2019 Mercedes A-Class vs. 2019 Acura ILX

Detailed Review, Specifications & Comparison

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Safety

The A-Class offers all-wheel drive to maximize traction under poor conditions, especially in ice and snow. The ILX doesn’t offer all-wheel drive.

The A-Class offers an optional Surround View System to allow the driver to see objects all around the vehicle on a screen. The ILX only offers a rear monitor.

The A-Class’ driver alert monitor detects an inattentive driver then sounds a warning and suggests a break. According to the NHTSA, drivers who fall asleep cause about 100,000 crashes and 1500 deaths a year. The ILX doesn’t offer a driver alert monitor.

Both the A-Class and the ILX have standard driver and passenger frontal airbags, front side-impact airbags, side-impact head airbags, front seatbelt pretensioners, front wheel drive, four-wheel antilock brakes, traction control, electronic stability systems to prevent skidding, crash mitigating brakes, daytime running lights, rearview cameras, available lane departure warning systems and blind spot warning systems.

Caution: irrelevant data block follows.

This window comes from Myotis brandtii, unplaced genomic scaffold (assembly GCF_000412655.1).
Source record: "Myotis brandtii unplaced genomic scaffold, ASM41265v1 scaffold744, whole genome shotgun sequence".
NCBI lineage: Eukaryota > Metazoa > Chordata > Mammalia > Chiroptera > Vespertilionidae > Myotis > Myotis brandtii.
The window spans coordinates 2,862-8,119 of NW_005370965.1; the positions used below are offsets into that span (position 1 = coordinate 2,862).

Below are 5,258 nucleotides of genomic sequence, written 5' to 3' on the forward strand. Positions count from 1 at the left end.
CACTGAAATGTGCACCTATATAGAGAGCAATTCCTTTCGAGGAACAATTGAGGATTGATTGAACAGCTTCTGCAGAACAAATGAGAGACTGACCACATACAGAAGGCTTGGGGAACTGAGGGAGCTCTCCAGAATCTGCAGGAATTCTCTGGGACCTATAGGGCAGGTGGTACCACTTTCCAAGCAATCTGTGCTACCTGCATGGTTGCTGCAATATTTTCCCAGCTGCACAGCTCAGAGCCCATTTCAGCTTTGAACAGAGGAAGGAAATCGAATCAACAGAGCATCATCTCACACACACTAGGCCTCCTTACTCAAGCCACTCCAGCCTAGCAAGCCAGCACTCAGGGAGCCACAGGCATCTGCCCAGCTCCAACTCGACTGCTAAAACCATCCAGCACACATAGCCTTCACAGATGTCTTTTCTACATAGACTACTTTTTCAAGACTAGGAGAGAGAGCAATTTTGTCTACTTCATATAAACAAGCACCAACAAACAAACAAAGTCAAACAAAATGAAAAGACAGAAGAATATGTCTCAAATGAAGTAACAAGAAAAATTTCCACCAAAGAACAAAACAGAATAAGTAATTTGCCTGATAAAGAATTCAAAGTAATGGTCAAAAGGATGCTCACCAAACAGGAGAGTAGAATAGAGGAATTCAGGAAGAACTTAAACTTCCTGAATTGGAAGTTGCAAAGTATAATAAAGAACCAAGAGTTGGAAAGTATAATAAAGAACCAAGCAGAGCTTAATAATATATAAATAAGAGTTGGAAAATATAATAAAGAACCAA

Warranty

There are over 41 percent more Mercedes dealers than there are Acura dealers, which makes it easier should you ever need service under the A-Class’ warranty.

Reliability

J.D. Power and Associates’ 2018 Initial Quality Study of new car owners surveyed provide the statistics that show that Mercedes vehicles are better in initial quality than Acura vehicles. J.D. Power ranks Mercedes 14th in initial quality, above the industry average. With 7 more problems per 100 vehicles, Acura is ranked 20th, below the industry average.

J.D. Power and Associates’ 2018 survey of the owners of three-year-old vehicles provides the long-term dependability statistics that show that Mercedes vehicles are more reliable than Acura vehicles. J.D. Power ranks Mercedes 15th in reliability. With 12 more problems per 100 vehicles, Acura is ranked 20th.

Engine

The A-Class’ 2.0 turbo 4 cyl. produces 41 lbs.-ft. more torque (221 vs. 180) than the ILX’s 2.4 DOHC 4 cyl.

As tested in Car and Driver the A 220 is faster than the Acura ILX:

 

A-Class

ILX

Zero to 60 MPH

6.1 sec

6.6 sec

Zero to 100 MPH

16.9 sec